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Folksam, a Swedish insurance group, has released the results of its annual helmet safety test, finding that the best MIPS-equipped helmets offer up to 36% better safety than the average helmet. Unlike the tests completed for standards certification, Folksam’s test is similar to the testing from Virginia Tech, and places importance on measuring rotational forces for a reduction in concussion.
From the relatively small testing field, three adult helmets and two children’s helmets received a “Good Choice” award.
This latest round of cycling helmet testing is Folksam’s 11th helmet test since 2012, and its seventh test to focus specifically on cycling helmets. Of the 12 adult helmets tested, the Giro Aether MIPS, Specialized Propero III Angi MIPS, and Tec Nice MIPS (a Swedish helmet company) all received the “Good Choice” award, scoring a “four” on Folsam’s scale. By comparison, the lowest performing helmets scored a one, while Bontrager’s Charge WaveCel scored a two, below a couple of non-MIPS helmets.
It’s interesting to see the Bontrager rate so low, especially given Virginia Tech’s tests give the Charge WaveCel helmet a 5/5 safety score, even though it currently sits in 15th place. Folksam’s test concurs with Virginia Tech in that the WaveCel technology seemingly does not provide the improvement in safety that Trek/Bontrager first claimed.
Seven children’s helmets were tested, with local Swedish company Tec being the only recipient of the “Good Choice” award. Both MIPS-equipped models from Abus and Bell scored lower, but still above average.
Conducted by the Research Institutes of Sweden (RISE), Folksam’s test included two shock absorption tests with straight perpendicular impact, both done in accordance with the European standard (EN1078 2012). Additionally, three seperate oblique impact tests were performed to test for rotational forces. The oblique impact tests were performed with two samples for each model.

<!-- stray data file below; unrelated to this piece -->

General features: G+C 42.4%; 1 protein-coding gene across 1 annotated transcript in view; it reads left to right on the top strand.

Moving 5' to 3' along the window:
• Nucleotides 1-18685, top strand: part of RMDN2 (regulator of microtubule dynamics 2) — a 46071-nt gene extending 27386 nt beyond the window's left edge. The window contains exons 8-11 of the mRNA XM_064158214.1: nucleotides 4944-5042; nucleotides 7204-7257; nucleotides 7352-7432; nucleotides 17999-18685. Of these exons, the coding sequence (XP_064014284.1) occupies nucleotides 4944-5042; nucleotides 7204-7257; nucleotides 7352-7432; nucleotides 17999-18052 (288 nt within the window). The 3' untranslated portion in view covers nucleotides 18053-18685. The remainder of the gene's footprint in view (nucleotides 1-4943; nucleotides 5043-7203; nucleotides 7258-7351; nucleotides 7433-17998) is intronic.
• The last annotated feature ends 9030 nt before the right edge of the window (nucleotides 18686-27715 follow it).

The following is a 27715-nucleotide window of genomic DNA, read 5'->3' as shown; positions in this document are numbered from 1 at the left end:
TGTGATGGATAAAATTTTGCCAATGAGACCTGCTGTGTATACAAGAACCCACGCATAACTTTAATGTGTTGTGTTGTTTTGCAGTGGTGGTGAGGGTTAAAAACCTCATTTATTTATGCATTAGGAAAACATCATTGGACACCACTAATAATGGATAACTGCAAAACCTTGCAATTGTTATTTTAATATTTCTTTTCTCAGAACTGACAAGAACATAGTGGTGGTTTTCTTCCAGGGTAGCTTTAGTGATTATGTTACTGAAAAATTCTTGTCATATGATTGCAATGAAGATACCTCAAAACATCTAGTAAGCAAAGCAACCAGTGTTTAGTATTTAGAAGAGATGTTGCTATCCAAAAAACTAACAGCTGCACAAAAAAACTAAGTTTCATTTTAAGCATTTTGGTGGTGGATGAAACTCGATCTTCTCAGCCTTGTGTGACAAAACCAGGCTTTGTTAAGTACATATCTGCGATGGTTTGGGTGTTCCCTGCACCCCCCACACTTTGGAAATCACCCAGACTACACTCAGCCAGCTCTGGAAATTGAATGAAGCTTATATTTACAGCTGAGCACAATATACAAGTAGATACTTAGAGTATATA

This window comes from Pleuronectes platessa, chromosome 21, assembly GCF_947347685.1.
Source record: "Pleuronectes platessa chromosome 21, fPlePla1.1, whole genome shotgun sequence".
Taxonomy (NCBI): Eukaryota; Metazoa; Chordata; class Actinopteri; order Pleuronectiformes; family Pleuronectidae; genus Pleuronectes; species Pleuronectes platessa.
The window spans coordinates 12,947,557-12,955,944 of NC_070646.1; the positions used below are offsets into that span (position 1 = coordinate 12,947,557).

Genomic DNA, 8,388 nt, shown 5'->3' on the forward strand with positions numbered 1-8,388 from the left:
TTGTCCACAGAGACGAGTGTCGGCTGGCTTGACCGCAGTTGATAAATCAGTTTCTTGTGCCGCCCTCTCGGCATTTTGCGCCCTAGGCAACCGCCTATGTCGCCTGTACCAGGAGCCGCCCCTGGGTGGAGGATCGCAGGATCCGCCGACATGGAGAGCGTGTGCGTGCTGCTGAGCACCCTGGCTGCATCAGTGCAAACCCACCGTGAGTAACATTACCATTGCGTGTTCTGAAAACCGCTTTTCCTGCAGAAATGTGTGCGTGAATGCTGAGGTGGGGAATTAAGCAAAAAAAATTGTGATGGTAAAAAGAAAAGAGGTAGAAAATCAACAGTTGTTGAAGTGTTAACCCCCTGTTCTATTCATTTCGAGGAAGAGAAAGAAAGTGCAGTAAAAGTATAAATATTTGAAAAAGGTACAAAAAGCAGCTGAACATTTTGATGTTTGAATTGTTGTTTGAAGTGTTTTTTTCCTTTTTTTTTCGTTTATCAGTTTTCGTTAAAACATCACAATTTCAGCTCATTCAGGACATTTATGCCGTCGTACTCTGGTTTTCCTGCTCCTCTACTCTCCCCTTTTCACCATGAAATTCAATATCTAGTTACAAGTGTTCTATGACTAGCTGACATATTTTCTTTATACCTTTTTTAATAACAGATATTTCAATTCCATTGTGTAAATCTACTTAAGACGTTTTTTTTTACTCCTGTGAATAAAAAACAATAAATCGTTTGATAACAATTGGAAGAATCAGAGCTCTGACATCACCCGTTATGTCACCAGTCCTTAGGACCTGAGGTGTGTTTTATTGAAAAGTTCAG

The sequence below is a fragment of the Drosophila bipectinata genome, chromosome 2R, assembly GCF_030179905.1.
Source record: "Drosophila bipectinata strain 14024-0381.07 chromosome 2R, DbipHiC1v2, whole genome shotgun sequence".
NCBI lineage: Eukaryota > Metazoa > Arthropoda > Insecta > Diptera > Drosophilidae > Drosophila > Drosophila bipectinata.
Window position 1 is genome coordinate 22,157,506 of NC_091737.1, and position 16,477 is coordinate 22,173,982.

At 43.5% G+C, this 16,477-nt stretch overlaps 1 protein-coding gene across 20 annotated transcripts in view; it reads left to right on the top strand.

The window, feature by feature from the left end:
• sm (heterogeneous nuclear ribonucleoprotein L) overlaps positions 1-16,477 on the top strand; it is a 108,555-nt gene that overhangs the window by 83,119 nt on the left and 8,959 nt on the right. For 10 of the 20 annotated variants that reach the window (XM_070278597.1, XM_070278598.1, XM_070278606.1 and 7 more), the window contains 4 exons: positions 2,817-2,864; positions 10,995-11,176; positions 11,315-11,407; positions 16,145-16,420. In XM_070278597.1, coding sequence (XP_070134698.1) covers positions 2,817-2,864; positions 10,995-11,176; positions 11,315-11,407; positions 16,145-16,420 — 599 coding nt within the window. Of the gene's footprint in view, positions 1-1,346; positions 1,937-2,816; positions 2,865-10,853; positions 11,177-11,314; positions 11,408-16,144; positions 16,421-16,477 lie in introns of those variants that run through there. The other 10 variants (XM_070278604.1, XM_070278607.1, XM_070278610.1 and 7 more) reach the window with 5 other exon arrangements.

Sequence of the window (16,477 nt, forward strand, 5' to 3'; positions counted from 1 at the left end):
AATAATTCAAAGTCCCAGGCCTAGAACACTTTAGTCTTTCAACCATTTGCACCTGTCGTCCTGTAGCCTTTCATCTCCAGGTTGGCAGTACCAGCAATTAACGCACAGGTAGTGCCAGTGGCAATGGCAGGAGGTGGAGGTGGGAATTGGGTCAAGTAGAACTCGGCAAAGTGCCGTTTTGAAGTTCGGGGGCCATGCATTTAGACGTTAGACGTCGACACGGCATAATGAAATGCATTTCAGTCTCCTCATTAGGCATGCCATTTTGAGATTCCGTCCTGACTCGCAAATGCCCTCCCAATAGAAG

“The initial objective of the helmet standards was to prevent life-threatening injuries but with the knowledge of today a helmet should preferably also prevent brain injuries resulting in long-term consequences,” states Folksam in its 2019 helmet test report. “Therefore, helmets should be designed to reduce the translational acceleration as well as rotational acceleration. A conventional helmet that meets current standards does not prevent a cyclist from sustaining a concussion in case of a head impact. Helmets need to absorb energy more effectively.”
Perhaps the key takeaway from this test is that existing European, American and Australia helmet standards are outdated given what modern science says about concussions and their long-term health risks. Given the results it’s not surprising that Folksam has become yet another voice pushing for revised standards testing which takes into account rotational force reduction.